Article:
It’s as if the conservative, largely Christian right in the USA has just woken up to realise what has happened to their public schools. They have had the illusion that their children and grandchildren were getting educated just like they used to be. After all, the schools are often in the same buildings, in the same communities, as they were fifty or sixty years earlier. However, now the public schools are run by the state with an illusion of control from local school boards, but the DNA has been totally replaced by secular humanism and critical theory.

The discussion shifted to discuss the American Revolution of 1776 and the French Revolution of 1789. Anderson and Wilson were picking up the crucial distinction between these two revolutions highlighted by Os Guinness’ (2021) The Magna Carta of Humanity: Sinai’s Revolutionary Faith and the Future of Freedom. I won’t unpack this here, but tantalise you, and encourage you to read the book, it’s brilliant and relevant for the saving of America and the Western world.

Moscow is a small town in rural Idaho of 26,000 people, on the border with Washington state in the northwest of the United States. It was very much a close, cohesive community prior to covidia. Then the mandates came. Here, many schools chose to stay open, as did many of the churches and they never imposed mask mandates. Wilson’s church is a case in point. Well, when the mandates arrived (obviously voluntary in Moscow), they divided the city. They had little to do with a disease but everything to do with power and were used as a political badge of honour that divided the people, left from right. This brought out largely hostility from the left and grace from the right, but tragically the community was divided as a result.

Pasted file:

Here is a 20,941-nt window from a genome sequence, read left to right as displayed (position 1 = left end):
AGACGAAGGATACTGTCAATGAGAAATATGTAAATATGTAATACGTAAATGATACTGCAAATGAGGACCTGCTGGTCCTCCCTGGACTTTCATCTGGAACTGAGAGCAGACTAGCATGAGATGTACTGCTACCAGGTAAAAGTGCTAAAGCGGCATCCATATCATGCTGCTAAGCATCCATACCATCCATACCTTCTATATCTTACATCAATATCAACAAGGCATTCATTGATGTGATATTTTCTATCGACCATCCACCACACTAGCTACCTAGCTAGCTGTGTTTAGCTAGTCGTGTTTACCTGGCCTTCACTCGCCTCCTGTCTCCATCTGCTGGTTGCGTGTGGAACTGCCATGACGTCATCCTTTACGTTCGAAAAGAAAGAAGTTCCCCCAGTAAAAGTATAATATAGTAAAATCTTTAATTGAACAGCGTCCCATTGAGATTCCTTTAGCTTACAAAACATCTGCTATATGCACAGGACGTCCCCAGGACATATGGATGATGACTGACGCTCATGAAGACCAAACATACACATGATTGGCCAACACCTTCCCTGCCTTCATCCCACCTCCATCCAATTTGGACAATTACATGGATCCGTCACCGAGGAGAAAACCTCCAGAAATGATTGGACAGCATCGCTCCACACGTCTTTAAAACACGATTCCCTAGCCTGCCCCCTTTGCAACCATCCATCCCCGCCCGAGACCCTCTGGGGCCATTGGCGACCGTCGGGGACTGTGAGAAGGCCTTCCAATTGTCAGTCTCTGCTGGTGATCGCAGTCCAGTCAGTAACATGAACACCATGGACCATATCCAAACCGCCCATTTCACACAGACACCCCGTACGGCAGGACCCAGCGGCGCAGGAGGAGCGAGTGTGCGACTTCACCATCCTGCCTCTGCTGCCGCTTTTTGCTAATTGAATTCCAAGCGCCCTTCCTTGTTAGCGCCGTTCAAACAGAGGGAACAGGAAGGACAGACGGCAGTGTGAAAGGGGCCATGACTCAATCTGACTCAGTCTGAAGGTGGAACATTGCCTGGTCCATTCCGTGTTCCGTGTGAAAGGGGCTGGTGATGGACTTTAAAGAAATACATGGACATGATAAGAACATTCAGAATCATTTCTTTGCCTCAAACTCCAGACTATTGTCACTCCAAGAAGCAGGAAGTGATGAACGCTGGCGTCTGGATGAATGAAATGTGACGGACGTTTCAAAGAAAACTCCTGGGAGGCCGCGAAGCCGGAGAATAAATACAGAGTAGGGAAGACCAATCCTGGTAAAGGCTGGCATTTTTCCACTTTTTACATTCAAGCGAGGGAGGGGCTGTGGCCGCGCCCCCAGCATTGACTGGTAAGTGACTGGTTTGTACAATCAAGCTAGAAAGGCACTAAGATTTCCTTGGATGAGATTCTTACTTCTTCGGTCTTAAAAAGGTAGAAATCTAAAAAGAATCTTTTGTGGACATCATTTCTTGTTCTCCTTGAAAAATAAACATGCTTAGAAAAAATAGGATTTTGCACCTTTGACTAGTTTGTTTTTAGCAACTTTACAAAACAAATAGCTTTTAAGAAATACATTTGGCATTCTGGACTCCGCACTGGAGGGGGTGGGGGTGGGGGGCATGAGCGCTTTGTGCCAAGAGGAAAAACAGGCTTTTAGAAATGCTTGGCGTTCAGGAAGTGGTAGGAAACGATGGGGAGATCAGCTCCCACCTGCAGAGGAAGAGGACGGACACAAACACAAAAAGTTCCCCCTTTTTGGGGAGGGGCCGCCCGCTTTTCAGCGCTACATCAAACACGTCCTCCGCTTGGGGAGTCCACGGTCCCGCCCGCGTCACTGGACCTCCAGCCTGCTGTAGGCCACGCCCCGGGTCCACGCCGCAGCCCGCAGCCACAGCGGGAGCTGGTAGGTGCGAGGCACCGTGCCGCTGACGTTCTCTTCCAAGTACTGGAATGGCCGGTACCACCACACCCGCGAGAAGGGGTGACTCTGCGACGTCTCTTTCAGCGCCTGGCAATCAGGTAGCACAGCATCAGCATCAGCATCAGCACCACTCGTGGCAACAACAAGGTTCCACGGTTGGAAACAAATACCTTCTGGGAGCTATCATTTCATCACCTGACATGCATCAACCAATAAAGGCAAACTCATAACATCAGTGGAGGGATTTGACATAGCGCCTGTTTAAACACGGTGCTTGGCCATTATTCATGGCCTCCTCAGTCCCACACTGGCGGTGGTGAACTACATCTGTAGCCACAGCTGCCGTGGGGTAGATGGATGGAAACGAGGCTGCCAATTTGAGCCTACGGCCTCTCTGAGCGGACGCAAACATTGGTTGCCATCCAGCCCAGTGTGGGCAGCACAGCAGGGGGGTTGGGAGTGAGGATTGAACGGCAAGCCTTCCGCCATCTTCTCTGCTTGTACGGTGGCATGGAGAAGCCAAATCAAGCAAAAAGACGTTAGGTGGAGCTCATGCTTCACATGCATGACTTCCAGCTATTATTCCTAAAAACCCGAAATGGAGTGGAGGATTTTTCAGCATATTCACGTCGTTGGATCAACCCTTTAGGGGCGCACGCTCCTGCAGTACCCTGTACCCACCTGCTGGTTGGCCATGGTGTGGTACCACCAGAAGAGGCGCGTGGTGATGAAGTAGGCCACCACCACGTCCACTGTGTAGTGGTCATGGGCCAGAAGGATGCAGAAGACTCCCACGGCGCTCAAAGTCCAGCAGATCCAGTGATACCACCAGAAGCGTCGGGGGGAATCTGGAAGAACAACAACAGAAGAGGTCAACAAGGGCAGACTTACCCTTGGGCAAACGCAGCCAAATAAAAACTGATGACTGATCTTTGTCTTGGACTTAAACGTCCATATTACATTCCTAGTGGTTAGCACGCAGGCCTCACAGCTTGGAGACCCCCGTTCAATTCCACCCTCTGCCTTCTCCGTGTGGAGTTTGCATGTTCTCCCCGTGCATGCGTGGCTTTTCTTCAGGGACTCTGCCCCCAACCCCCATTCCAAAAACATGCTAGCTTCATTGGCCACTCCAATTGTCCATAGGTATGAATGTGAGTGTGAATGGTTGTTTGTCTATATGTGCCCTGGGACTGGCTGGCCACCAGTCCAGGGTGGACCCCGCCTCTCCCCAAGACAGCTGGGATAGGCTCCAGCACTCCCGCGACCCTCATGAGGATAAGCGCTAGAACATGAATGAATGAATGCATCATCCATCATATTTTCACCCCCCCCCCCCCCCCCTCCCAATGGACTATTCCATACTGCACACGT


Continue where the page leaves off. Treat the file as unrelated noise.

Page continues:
For me the most telling passage of the discussion centred around the description of the political map after the 2016 elections, by county, red Republican and blue Democrat.

Source: Swing vote ‘trumped’ turnout in 2016 election

Quite clearly the divide is between the cities and the rural, between the coasts and the rural heartland, or the fly-over states as the Americans have it.

Wilson was highly critical of much of Trump’s rhetoric, but he applauded him for governing to the right when he got into office and keeping his commitments in a way that many Republicans had rarely done before him. However, Wilson was much more scathing of Biden who has simply cancelled opponents and, under his watch, he has ushered in totalitarianism.